I've been having a little reading slump recently. This hasn't manifested itself as a lack of reading - I've been ploughing onwards regardless - but as a lack of interest in whatever comes to hand. I've not had a great deal of success with Philip Hoare's Leviathan, despite loving the first 20 pages, and I've been sleep-walking through A Dry White Season by Andre Brink, utterly failing to appreciate what an interesting novel it actually is. In desperation I've been grazing my shelves, plucking books out, reading half a dozen pages, and then listlessly discarding them around the house like a trail of bookcrumbs. It's a dangerous mood to be in when you're under a book-buying edict. The desire to find something to read is very strong but I'm so stupidly uninspired that my TBR seems barren, all 450 books of it. A lapse was inevitable.
Before I knew it I was browsing in Little Apple Bookshop in my lunch break yesterday and - shock, horror! - buying two books on impulse.* The books in question? Howards End is on the Landing by Susan Hill and New Finnish Grammar by Diego Marani (trans. by Judith Landry). The irony of breaking my TBR resolution by buying a book about Susan Hill's TBR resolution added to the pleasure of the purchase. The Marani has been on my radar for months, after Nicholas Lezard's high praise in the Guardian, and buying a small press word-of-mouth success from an independent bookshop felt as much like a good deed as an indulgence.
I should have known that I wouldn't be able to stop at two. Foolish, foolish book-buying addict that I am. I was in the library in the afternoon for work, and would you believe they were having a book sale? Paperbacks a £1. I was in there like a flash, dizzy with lust. Three more books into my bag: The Gift by Vladamir Nabokov and From A Crooked Rib by Nuruddin Farah, both Penguin Modern Classics, and Miss Hargreaves by Frank Baker. I know the latter is a big favourite in some parts of the blogosphere (particularly with Simon), and it sounded so light-hearted that I couldn't resist. The Nabokov I bought because a) it's £10.99 new, and £1 is bargain! and b) more importantly, after Jenny's review of Pnin I've been wanting to read beyond Lolita. And From a Crooked Rib hooked me in with the blurb - a young Somali woman tries to make her own destiny - and the happy surprise I felt when I realised it was written by a man and published in 1970. As the introduction points out, that's a rare bird in African fiction.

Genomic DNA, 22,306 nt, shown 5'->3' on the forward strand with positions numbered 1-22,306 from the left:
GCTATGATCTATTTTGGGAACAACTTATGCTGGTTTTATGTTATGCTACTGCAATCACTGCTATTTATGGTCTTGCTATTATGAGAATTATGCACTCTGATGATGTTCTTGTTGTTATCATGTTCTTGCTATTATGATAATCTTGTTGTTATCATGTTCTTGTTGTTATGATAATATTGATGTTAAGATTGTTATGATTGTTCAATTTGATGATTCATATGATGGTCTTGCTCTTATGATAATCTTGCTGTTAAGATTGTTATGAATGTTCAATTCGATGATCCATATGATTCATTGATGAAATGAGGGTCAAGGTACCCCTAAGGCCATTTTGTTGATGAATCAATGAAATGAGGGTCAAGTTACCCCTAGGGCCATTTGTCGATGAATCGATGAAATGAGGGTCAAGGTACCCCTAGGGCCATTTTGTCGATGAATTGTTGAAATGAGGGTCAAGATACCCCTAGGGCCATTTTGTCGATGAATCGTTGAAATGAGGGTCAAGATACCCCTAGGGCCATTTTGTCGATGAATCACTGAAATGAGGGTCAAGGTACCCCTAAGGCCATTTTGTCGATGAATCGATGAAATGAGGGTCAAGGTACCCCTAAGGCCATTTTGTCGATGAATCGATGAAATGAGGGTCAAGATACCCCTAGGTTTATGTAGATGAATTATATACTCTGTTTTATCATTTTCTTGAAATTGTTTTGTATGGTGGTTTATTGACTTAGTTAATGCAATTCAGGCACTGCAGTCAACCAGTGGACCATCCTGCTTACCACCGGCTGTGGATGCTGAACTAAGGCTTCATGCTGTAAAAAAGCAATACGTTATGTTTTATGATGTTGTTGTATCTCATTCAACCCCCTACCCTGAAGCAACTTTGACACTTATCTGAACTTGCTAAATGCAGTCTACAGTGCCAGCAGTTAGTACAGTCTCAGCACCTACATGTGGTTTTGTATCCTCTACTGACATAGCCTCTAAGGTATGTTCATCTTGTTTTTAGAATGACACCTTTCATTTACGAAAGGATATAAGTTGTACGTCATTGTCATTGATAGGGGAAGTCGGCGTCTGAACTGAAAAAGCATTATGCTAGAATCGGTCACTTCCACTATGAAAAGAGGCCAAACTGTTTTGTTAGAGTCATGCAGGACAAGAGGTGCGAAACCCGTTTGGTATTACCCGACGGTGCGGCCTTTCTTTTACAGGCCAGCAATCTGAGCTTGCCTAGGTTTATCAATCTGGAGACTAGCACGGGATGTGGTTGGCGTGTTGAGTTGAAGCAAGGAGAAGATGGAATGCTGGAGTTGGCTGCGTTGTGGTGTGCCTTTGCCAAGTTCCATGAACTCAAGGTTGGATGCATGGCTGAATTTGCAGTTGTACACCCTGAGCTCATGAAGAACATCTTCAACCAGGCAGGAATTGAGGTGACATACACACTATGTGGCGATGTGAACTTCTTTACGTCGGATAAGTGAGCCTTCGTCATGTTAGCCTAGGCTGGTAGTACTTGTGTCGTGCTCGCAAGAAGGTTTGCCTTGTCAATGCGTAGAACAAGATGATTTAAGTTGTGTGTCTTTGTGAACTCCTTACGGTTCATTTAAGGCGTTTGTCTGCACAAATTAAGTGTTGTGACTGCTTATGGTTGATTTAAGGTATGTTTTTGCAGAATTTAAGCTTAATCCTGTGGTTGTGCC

After this lovely book buying I felt refreshed and a little bit guilty, only to arrive home later to a parcel from Sort of Books, with a copy of Kathleen Jamie's new collection of nature writing Sightlines inside. I cracked it open, read half a dozen pages and then, for the first time in a week, kept on reading. And on, and on. Jamie has lifted the slump right off me. What a wonderful writer she is, whether the subject is Artic tourism or gannet colonies or the special February light that heralds spring. I can't get enough of her reflective, poetic style; poetic but still muscular and toned, not whimsical at all.
Look how long this post has got now! I was going to write about book podcasts and book magazines too, but I should probably leave it for another day. I'm off now to 'The Hvalsalen' with Kathleen Jamie - I've no idea what or where that is, but from the first paragraph it looks like Norway will be our destination. I'll leave you with a little extract from Sightlines about the quality of silence in the Fjords:
Behind the ship, the far side of the bay rises to a low brown ridge similar to this, and beyond that ridge is arranged a row of white pinnacles - the tips of iceburgs grounded in a hidden inlet. Westward rises a range of brown jagged mountains, and beyond the coastal range there are hints and gleams of something I thought at first was a band of cloud, but it's ice, maybe the edge of the inland icecap. The air is extraordinarily clear.
That's what we see. What we listen to, thought is silence. Slowly we enter the most extraordinary silence, a radiant silence. It radiates from the mountains, and the ice and the sky, a mineral silence which presses powerfully on our bodies, coming from very far off. It's deep and quite frightening, and makes my mind seem clamorous as a goose. I want to quell my mind, but I think it would take years... I know only that I'd never heard anything like it, a silence that could dismiss a sound, as wind would dismiss a feather.
*In my defence I'd also had a Very Bad Day. An important funding bid had gone AWOL in the post, meaning that we missed the submission deadline. Given all the work and effort that went into it, and the things riding on it, I wanted to run straight home for a good cry. I bought the books to comfort myself, which is better than getting blind drunk or taking hard drugs, and went back to work instead.